Fiona Snyckers
Fiona Snyckers

The curse of being liked by the wrong people

There is a fundamental belief in the field of liberal arts that art has an intrinsic value. Marxist theory made out a good case for art being merely a commodity with a market value like any other, but the notion of inherent value refuses to die.

Cultural relativism, similarly, has attempted to connect the value of art to a particular culture or time period. Yet we persist in our belief that art is either good or bad, and that we have an inbuilt sense of which is which. “I don’t know much about art, but I know what I like” sums up the attitude of those of us who have not been formally educated in art appreciation, but who believe we have good taste.

The opposite of art is kitsch. This useful German word refers to cultural artefacts that have great popular appeal, but little or no artistic merit. It can also refer to something that is sentimental, gaudy or overly decorated.

Most of us like to think we can tell the difference between art and kitsch, and that our natural taste leads us away from the latter. But what happens when the same cultural artefact goes from being regarded as high art to being regarded as kitsch? Who is right and who is wrong?

For many years, the most glaring example of kitsch in South Africa was the art of Vladimir Tretchikoff. If you said the word “kitsch” to a certain class of South African, the first image that came to mind was Tretchikoff’s The Chinese Girl. Also known as “The Green Lady” it depicted a young girl whose skin tone is painted a distinctive blue-ish green.

The Russian-born Tretchikoff moved to South Africa after several unsettled years as a refugee and prisoner-of-war during World War II. The move was to bring him financial success beyond compare, but artistically it was suicide.

Tretchikoff had the misfortune to be embraced by white, lower-middle class South Africa. Something about his paintings spoke directly to this sector of society. For decades, prints of The Chinese Girl held pride of place next to flying ducks on the walls of countless mining-town homes.

With that kind of fan club, Tretchikoff had no chance of being taken seriously by the artistic establishment. His work became a by-word for cliché. The wrong kind of people loved him and bought his work in great numbers, and his reputation never recovered from the stigma.

Yet if one looks at his paintings today, it is difficult to say exactly what was wrong with them. They’re not particularly sentimental or overblown or gaudy. Many are now acknowledged to have been original and well-executed. Tretchikoff said the only difference between himself and Van Gogh was that Van Gogh had starved whereas he became rich. One may take this with a pinch of salt, but the art world has certainly been forced to revise its opinion of Tretchikoff.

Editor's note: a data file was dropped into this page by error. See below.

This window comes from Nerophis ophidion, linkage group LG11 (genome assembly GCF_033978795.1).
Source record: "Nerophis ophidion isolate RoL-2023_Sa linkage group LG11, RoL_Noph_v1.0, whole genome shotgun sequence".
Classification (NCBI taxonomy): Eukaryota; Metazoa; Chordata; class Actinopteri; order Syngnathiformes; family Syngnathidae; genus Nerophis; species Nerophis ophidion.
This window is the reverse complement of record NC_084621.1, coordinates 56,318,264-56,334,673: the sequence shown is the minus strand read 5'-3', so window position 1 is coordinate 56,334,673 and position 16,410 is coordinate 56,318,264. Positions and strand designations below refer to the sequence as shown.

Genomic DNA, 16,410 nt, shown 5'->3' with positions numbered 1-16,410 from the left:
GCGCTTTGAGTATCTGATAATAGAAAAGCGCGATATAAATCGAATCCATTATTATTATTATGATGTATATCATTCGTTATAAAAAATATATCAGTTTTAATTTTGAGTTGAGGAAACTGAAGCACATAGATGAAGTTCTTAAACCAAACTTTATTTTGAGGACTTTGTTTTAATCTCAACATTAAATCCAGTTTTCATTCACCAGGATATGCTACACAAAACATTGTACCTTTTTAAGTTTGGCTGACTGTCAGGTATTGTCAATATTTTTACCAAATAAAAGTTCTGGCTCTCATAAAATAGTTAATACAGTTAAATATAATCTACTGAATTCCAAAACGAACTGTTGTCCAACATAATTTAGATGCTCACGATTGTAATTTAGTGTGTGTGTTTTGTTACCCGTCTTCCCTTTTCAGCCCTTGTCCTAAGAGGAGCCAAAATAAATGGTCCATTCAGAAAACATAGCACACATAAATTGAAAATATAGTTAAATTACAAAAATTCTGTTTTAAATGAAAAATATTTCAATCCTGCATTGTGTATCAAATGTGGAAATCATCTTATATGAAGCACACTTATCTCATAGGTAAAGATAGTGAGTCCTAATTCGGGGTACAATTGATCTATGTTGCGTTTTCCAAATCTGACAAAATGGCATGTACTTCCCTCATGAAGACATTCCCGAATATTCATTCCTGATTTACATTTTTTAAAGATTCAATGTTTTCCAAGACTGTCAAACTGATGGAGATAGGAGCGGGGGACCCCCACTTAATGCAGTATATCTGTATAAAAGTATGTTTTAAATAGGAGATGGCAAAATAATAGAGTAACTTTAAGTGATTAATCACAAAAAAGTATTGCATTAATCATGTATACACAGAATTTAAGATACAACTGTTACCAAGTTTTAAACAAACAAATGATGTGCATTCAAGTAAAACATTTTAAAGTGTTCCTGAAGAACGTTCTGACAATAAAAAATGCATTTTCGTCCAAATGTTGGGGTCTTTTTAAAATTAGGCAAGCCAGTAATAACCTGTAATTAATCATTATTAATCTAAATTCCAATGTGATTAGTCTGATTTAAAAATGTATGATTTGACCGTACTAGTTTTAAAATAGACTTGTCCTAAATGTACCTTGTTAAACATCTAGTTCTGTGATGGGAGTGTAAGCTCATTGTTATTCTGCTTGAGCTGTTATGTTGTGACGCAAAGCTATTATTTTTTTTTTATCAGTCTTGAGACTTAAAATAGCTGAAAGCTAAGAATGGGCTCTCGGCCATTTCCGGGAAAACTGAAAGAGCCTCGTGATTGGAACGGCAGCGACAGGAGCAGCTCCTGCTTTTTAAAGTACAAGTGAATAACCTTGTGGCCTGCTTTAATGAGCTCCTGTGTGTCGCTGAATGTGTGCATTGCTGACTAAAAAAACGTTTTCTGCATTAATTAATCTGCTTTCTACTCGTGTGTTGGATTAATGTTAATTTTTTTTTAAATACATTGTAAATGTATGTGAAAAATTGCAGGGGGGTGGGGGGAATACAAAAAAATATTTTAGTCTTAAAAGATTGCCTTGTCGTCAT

The fact that The Chinese Girl recently sold for £1 000 000 at an auction in London suggests this reappraisal is well under way.

The curse of being liked by the wrong kind of people should not be underestimated. Carrol Boyes used to be known as an independent metalwork designer whose pieces were collected by a few connoisseurs. She was highly respected in the field of design and regarded as a pioneer of functional art in South Africa.

The first clue that her value as an artist had been debased was provided by Twitter. Media strategist and writer Sarah Britten tweeted: “Groupon is having a 50% discount on Carrol Boyes. Hold me back.”

This precipitated a flood of responses from tweeters who were not accustomed to seeing a cultural icon disrespected in this manner. Britten tweeted that she had, a “fraught relationship with Carrol Boyes”. She further clarified that her dislike for the Carrol Boyes brand stems from its association with corporate gifts that are ugly and non-functional — “the sort of thing chosen by a PA with little thought for the recipient”. She added that she used to admire Carrol Boyes back when it was new and different.

Other critics of the brand came out of the closet, speculating that its inclusion on the wedding registries of practically every newly engaged couple from the East Rand has damaged its credibility too. Whatever designer chic might once have been associated with Carrol Boyes has been thoroughly killed. It is no longer cool to admire her work.

Her popularity in the corporate world and with the East Rand set has undoubtedly been lucrative, but artistically it has amounted to a kind of suttee. The Tretchikoff effect has taken hold. It may be many years before Carrol Boyes claws back the respect she deserves as a designer.

It remains to be seen whose artistic reputation white South Africa can kill next.

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